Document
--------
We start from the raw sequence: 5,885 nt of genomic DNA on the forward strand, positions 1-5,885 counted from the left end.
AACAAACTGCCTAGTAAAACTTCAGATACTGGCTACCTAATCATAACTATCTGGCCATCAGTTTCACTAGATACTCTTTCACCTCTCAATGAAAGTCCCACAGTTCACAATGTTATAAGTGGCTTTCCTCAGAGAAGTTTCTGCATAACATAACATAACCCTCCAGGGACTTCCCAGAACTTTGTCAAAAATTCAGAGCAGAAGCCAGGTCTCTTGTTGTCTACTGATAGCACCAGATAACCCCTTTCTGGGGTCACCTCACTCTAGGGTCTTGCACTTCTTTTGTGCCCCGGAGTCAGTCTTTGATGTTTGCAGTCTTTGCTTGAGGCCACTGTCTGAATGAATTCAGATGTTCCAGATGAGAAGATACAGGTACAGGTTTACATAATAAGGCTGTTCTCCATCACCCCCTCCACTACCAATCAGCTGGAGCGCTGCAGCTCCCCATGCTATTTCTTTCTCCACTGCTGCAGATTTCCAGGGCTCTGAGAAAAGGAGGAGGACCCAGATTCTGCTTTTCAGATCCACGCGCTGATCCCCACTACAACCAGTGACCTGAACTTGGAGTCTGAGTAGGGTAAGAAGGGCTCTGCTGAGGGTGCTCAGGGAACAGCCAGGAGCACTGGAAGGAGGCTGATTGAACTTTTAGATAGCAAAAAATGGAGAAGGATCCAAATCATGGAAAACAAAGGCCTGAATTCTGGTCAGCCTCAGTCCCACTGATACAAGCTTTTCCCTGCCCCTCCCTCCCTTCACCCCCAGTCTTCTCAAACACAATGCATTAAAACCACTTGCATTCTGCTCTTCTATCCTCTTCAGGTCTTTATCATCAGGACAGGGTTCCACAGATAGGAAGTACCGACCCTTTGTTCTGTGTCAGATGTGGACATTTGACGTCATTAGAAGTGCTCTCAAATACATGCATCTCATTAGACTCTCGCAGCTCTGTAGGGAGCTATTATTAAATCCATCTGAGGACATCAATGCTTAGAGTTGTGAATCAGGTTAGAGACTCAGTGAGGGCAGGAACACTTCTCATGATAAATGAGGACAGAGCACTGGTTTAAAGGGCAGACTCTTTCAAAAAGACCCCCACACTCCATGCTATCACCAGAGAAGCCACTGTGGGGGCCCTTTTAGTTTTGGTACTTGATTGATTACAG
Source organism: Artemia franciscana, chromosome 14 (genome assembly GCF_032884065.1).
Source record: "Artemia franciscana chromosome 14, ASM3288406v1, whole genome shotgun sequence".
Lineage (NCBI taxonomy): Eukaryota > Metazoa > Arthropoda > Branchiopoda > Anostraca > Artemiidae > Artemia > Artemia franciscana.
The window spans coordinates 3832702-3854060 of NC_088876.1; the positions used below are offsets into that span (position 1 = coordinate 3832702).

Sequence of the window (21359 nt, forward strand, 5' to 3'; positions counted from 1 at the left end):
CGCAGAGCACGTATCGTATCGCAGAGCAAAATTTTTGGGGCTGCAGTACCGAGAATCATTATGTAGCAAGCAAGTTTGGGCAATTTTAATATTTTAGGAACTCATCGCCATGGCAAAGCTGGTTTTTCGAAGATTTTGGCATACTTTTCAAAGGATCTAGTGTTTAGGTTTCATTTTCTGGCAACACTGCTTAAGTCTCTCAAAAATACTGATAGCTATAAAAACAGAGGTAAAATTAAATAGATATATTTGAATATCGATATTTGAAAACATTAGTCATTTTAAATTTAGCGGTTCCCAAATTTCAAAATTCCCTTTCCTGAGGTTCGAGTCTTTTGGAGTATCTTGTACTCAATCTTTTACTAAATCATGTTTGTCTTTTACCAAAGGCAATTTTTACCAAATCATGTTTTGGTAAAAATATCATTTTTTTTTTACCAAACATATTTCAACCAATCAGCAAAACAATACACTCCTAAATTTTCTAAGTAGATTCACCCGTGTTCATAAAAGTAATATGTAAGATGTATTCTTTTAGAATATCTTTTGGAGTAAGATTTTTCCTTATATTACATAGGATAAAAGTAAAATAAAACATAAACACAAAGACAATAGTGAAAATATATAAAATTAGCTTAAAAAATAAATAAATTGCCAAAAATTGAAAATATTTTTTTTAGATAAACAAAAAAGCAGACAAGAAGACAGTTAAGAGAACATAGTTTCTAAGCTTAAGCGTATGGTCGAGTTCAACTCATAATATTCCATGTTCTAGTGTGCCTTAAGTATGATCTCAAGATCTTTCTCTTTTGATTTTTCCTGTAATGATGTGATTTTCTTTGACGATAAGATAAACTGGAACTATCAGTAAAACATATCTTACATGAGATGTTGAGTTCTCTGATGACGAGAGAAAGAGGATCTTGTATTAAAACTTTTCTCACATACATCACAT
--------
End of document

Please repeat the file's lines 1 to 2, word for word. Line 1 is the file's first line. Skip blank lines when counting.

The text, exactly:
We start from the raw sequence: 5,885 nt of genomic DNA on the forward strand, positions 1-5,885 counted from the left end.
AACAAACTGCCTAGTAAAACTTCAGATACTGGCTACCTAATCATAACTATCTGGCCATCAGTTTCACTAGATACTCTTTCACCTCTCAATGAAAGTCCCACAGTTCACAATGTTATAAGTGGCTTTCCTCAGAGAAGTTTCTGCATAACATAACATAACCCTCCAGGGACTTCCCAGAACTTTGTCAAAAATTCAGAGCAGAAGCCAGGTCTCTTGTTGTCTACTGATAGCACCAGATAACCCCTTTCTGGGGTCACCTCACTCTAGGGTCTTGCACTTCTTTTGTGCCCCGGAGTCAGTCTTTGATGTTTGCAGTCTTTGCTTGAGGCCACTGTCTGAATGAATTCAGATGTTCCAGATGAGAAGATACAGGTACAGGTTTACATAATAAGGCTGTTCTCCATCACCCCCTCCACTACCAATCAGCTGGAGCGCTGCAGCTCCCCATGCTATTTCTTTCTCCACTGCTGCAGATTTCCAGGGCTCTGAGAAAAGGAGGAGGACCCAGATTCTGCTTTTCAGATCCACGCGCTGATCCCCACTACAACCAGTGACCTGAACTTGGAGTCTGAGTAGGGTAAGAAGGGCTCTGCTGAGGGTGCTCAGGGAACAGCCAGGAGCACTGGAAGGAGGCTGATTGAACTTTTAGATAGCAAAAAATGGAGAAGGATCCAAATCATGGAAAACAAAGGCCTGAATTCTGGTCAGCCTCAGTCCCACTGATACAAGCTTTTCCCTGCCCCTCCCTCCCTTCACCCCCAGTCTTCTCAAACACAATGCATTAAAACCACTTGCATTCTGCTCTTCTATCCTCTTCAGGTCTTTATCATCAGGACAGGGTTCCACAGATAGGAAGTACCGACCCTTTGTTCTGTGTCAGATGTGGACATTTGACGTCATTAGAAGTGCTCTCAAATACATGCATCTCATTAGACTCTCGCAGCTCTGTAGGGAGCTATTATTAAATCCATCTGAGGACATCAATGCTTAGAGTTGTGAATCAGGTTAGAGACTCAGTGAGGGCAGGAACACTTCTCATGATAAATGAGGACAGAGCACTGGTTTAAAGGGCAGACTCTTTCAAAAAGACCCCCACACTCCATGCTATCACCAGAGAAGCCACTGTGGGGGCCCTTTTAGTTTTGGTACTTGATTGATTACAG